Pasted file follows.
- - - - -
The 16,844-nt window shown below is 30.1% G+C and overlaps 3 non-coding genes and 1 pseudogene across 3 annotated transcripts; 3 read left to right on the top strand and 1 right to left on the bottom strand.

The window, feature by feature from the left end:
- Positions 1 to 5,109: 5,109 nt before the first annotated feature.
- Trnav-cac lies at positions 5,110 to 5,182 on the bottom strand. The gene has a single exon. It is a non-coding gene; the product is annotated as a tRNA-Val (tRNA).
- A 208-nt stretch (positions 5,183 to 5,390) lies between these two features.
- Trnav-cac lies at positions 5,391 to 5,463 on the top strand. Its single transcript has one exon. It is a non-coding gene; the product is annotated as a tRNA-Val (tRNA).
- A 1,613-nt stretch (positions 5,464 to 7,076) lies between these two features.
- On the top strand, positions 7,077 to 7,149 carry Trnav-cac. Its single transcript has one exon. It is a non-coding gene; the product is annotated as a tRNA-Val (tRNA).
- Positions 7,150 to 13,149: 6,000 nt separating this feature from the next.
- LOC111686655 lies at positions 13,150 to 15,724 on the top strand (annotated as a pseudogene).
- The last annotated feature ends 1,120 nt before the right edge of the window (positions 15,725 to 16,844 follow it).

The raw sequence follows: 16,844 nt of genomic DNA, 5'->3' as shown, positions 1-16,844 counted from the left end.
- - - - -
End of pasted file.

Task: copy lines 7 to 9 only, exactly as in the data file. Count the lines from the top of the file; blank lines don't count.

- A 1,613-nt stretch (positions 5,464 to 7,076) lies between these two features.
- On the top strand, positions 7,077 to 7,149 carry Trnav-cac. Its single transcript has one exon. It is a non-coding gene; the product is annotated as a tRNA-Val (tRNA).
- Positions 7,150 to 13,149: 6,000 nt separating this feature from the next.